Escape from Snow to Sand

Monday, February 21st was a crazy weather day in northern California. We traveled to Lake Tahoe for a night of fun on the 20th to a mix of rain and snow. By the morning of the 21st, there was six inches of snow on the ground and it was still falling. There were avalanche warnings in the area nearby and we wanted out. The climb over Brockway Summit was somewhat treacherous. Our intent for this venture was to take Interstate 80 west to Sacramento and then Interstate 5 south through the Central Valley and on down into the desert, but landslides, floods, high wind and avalanche warnings were ongoing problems that day. I often travel Hwy. 395 to and from the desert when headed southward from the Tahoe Basin but it surely wasn't any better as it passes through high elevations that were also in the path of the storm. We opted to go eastward on I-80 where there was no traffic and rain only and travel south through Nevada, a much better choice as it turned out. Major snowstorm at Lake Tahoe

At Fernley we departed the interstate bound for Highway 95 south. I had never been on this two-lane highway before. It had dry, sparsely populated roads, perfect for jangled nerves. Looking to the west, we saw many snow-covered peaks mostly obscured by clouds. Beautiful, but it would have been time consuming at the very least if not downright dangerous to have gone in that direction.

The Great Basin Desert had seen its share of precipitation as well and green seedlings were everywhere. We passed many little towns with wind-blown shacks and a few beckoning slot machines. "Sorry riches, you'll have to wait. I've got to see about some desert wildflowers. I'm going pert' near Mexico and my mule don't go too fast, so I'll keep on." Walker Lake, NV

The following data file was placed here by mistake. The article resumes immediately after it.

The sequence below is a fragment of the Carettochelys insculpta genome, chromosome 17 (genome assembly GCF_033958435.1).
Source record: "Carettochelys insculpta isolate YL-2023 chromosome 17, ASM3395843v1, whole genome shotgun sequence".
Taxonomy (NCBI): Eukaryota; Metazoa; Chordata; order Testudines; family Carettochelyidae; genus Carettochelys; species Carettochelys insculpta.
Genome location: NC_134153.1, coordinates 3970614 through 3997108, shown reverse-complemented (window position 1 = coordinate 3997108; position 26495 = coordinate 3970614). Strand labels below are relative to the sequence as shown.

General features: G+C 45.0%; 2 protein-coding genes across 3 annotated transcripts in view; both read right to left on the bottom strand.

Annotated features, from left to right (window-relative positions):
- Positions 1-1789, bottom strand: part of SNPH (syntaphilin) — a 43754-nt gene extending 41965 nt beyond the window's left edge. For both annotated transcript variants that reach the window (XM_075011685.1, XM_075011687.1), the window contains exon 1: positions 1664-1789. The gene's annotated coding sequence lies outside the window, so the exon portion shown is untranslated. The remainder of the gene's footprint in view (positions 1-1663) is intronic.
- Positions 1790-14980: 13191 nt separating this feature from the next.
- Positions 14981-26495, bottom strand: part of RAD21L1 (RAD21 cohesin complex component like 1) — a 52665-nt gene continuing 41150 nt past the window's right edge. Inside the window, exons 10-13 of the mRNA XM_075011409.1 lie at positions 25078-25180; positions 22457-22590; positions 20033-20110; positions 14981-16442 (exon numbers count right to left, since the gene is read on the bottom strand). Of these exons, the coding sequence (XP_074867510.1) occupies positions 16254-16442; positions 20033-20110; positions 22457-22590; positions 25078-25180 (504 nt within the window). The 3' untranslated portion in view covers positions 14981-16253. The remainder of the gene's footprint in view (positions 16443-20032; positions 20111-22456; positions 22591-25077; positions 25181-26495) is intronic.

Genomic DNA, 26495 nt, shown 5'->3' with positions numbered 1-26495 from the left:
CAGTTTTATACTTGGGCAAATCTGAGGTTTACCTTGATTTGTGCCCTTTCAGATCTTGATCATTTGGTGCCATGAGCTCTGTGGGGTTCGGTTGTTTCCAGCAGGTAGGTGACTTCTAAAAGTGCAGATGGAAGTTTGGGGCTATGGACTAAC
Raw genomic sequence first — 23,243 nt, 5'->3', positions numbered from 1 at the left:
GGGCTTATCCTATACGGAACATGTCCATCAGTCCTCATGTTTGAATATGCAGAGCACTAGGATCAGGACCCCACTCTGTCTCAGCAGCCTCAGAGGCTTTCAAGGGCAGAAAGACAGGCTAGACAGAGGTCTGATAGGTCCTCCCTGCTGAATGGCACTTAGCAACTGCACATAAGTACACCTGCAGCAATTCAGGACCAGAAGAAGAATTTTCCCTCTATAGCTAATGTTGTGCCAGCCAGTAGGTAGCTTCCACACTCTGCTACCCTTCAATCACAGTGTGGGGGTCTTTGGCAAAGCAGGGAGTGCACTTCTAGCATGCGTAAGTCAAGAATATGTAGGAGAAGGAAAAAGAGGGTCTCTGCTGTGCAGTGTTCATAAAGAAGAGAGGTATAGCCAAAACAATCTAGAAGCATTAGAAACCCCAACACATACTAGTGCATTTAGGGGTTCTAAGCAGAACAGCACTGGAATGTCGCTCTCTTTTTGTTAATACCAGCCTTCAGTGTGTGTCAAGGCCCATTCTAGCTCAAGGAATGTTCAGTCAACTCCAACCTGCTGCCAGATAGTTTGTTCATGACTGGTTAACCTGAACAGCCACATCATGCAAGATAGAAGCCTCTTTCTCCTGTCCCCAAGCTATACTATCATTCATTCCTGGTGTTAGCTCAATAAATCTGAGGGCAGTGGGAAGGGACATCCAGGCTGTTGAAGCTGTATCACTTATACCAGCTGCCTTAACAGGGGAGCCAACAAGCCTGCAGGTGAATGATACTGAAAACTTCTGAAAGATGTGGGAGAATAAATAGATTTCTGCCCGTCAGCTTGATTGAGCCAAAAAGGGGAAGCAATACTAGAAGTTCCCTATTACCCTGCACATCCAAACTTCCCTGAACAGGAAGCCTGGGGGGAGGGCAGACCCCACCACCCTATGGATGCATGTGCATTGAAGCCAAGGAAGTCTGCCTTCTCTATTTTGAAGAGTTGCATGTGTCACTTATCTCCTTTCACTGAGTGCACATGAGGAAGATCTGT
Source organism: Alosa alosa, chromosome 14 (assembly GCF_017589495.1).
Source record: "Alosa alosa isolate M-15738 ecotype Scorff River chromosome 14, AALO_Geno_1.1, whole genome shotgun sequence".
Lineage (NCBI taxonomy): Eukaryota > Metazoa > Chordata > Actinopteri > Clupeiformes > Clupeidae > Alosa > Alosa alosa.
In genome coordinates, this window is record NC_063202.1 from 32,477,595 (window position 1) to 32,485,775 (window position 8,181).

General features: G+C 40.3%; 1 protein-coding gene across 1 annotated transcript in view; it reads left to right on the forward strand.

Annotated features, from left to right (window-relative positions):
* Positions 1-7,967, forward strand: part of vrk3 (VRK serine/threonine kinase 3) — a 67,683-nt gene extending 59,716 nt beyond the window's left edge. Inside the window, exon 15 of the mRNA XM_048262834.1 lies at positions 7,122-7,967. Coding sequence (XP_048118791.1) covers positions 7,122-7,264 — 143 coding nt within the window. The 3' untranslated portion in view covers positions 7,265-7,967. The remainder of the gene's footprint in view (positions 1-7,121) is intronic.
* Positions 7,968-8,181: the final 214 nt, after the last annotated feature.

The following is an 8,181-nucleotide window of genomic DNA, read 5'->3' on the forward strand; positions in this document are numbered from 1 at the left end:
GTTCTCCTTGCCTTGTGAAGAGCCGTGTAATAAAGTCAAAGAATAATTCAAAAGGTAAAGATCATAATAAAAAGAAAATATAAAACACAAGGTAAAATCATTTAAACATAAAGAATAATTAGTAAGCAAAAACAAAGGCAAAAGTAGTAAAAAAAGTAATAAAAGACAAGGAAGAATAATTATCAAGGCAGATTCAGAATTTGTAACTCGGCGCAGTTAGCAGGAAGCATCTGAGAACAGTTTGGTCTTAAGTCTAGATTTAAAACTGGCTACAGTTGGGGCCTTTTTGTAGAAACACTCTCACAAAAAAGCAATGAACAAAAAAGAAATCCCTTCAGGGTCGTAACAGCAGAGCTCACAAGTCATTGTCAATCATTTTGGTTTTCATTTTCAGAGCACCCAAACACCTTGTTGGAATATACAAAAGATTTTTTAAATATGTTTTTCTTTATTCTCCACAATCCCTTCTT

The Catman took over when unusually strong winds started to buffet our high-profile vehicle at Hawthorne, I just wasn't having any of it. We arrived in Tonopah as the sun was sinking behind the hills overlooking the town. Its mining history was apparent from the rusty machinery littering the outskirts, and the faded façades of late 19th century buildings crowded along the main street. We stopped at a local pizza parlor to pick up food we ordered as we approached the town--anything to save time. After a few bites, we got going again, descending a long slope as we drove south. It was just before twilight and we began to see familiar shapes. "Wait...those look like Joshua trees..." Indeed they were and their silhouettes indicated it wasn't just a few, but many scattered over both mesas and lowlands for a few miles. It felt as if I was suddenly in the Mojave, and though Joshua trees are one of the primary indicators of that desert, we were still many miles away. Main street, Tonopah, NV

It was dark but not late so we kept rolling along the unfamiliar roads, eventually reaching Beatty, NV which is not far from the border of California and Death Valley National Park. I have stayed in the town given its proximity to historic Rhyolite, NV and stunningly beautiful Titus Canyon leading directly into the valley via a winding, mountainous dirt road. Nope, not stopping yet. Farther down the road we passed the Amargosa Opera House, and I thought of artist and ballet dancer Marta Becket who died only a few weeks before. It was sad that she'd no longer be dancing to the audience she painted on the interior walls many years ago when visitors to the area were few and far between.

Finally, we crossed back into California on the Lost Highway, State Route 127 and debated where to stop for the night. Perhaps somewhere in Mojave National Preserve... We passed through Shoshone, we decended Ibex Pass to the flatlands near Harry Wade Rd. Suddenly something in the headlights caught the Catman's eye... Flowers!! Bunches of them--all along the road. We quickly found a camp spot and jumped out with flashlights in hand to have a quick look at what flowers were blooming. We had traveled 450 miles and still weren't anywhere near our goal of the Mexican borderlands, so we called it a night.